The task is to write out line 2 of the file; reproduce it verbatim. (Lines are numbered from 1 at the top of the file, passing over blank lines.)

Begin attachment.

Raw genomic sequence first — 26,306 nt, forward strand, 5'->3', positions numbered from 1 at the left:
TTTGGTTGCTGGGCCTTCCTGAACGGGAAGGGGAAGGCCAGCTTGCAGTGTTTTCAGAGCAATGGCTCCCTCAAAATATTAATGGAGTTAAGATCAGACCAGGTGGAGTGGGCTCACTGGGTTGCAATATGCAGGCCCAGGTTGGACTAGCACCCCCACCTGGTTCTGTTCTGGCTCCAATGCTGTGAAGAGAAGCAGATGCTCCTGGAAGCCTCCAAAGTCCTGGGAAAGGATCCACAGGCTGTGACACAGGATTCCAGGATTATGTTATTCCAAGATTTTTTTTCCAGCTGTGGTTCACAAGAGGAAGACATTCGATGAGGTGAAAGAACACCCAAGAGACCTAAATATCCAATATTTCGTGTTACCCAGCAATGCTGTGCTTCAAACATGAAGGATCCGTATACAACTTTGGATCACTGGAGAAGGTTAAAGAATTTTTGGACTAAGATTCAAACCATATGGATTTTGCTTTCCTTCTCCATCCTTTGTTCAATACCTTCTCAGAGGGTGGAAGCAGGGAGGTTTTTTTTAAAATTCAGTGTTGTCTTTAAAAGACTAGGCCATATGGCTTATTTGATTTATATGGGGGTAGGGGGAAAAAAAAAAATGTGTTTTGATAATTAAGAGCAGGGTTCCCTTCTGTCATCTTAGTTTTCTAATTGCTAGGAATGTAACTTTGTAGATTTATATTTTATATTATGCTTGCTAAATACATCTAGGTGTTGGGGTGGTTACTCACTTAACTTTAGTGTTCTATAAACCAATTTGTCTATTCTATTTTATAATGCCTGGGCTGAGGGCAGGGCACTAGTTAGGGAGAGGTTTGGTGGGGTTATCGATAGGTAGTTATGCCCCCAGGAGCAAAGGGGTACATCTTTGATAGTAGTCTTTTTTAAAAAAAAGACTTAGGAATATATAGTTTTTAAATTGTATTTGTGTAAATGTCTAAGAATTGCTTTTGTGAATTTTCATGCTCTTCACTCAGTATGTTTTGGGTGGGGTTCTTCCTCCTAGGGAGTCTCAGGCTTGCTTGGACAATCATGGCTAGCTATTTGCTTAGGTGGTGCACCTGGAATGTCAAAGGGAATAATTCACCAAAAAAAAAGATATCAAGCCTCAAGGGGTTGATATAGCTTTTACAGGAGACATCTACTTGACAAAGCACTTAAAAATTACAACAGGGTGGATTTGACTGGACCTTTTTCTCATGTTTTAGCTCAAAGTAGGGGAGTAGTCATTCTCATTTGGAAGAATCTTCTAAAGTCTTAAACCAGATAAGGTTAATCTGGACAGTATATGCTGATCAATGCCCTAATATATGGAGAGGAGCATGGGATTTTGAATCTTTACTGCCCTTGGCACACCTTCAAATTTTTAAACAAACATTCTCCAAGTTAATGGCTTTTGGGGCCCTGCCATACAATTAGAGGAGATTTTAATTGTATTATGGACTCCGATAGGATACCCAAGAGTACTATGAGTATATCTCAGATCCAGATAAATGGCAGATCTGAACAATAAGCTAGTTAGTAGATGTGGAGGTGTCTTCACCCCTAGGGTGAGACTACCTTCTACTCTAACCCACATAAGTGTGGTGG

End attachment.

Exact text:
TTTGGTTGCTGGGCCTTCCTGAACGGGAAGGGGAAGGCCAGCTTGCAGTGTTTTCAGAGCAATGGCTCCCTCAAAATATTAATGGAGTTAAGATCAGACCAGGTGGAGTGGGCTCACTGGGTTGCAATATGCAGGCCCAGGTTGGACTAGCACCCCCACCTGGTTCTGTTCTGGCTCCAATGCTGTGAAGAGAAGCAGATGCTCCTGGAAGCCTCCAAAGTCCTGGGAAAGGATCCACAGGCTGTGACACAGGATTCCAGGATTATGTTATTCCAAGATTTTTTTTCCAGCTGTGGTTCACAAGAGGAAGACATTCGATGAGGTGAAAGAACACCCAAGAGACCTAAATATCCAATATTTCGTGTTACCCAGCAATGCTGTGCTTCAAACATGAAGGATCCGTATACAACTTTGGATCACTGGAGAAGGTTAAAGAATTTTTGGACTAAGATTCAAACCATATGGATTTTGCTTTCCTTCTCCATCCTTTGTTCAATACCTTCTCAGAGGGTGGAAGCAGGGAGGTTTTTTTTAAAATTCAGTGTTGTCTTTAAAAGACTAGGCCATATGGCTTATTTGATTTATATGGGGGTAGGGGGAAAAAAAAAAATGTGTTTTGATAATTAAGAGCAGGGTTCCCTTCTGTCATCTTAGTTTTCTAATTGCTAGGAATGTAACTTTGTAGATTTATATTTTATATTATGCTTGCTAAATACATCTAGGTGTTGGGGTGGTTACTCACTTAACTTTAGTGTTCTATAAACCAATTTGTCTATTCTATTTTATAATGCCTGGGCTGAGGGCAGGGCACTAGTTAGGGAGAGGTTTGGTGGGGTTATCGATAGGTAGTTATGCCCCCAGGAGCAAAGGGGTACATCTTTGATAGTAGTCTTTTTTAAAAAAAAGACTTAGGAATATATAGTTTTTAAATTGTATTTGTGTAAATGTCTAAGAATTGCTTTTGTGAATTTTCATGCTCTTCACTCAGTATGTTTTGGGTGGGGTTCTTCCTCCTAGGGAGTCTCAGGCTTGCTTGGACAATCATGGCTAGCTATTTGCTTAGGTGGTGCACCTGGAATGTCAAAGGGAATAATTCACCAAAAAAAAAGATATCAAGCCTCAAGGGGTTGATATAGCTTTTACAGGAGACATCTACTTGACAAAGCACTTAAAAATTACAACAGGGTGGATTTGACTGGACCTTTTTCTCATGTTTTAGCTCAAAGTAGGGGAGTAGTCATTCTCATTTGGAAGAATCTTCTAAAGTCTTAAACCAGATAAGGTTAATCTGGACAGTATATGCTGATCAATGCCCTAATATATGGAGAGGAGCATGGGATTTTGAATCTTTACTGCCCTTGGCACACCTTCAAATTTTTAAACAAACATTCTCCAAGTTAATGGCTTTTGGGGCCCTGCCATACAATTAGAGGAGATTTTAATTGTATTATGGACTCCGATAGGATACCCAAGAGTACTATGAGTATATCTCAGATCCAGATAAATGGCAGATCTGAACAATAAGCTAGTTAGTAGATGTGGAGGTGTCTTCACCCCTAGGGTGAGACTACCTTCTACTCTAACCCACATAAGTGTGGTGG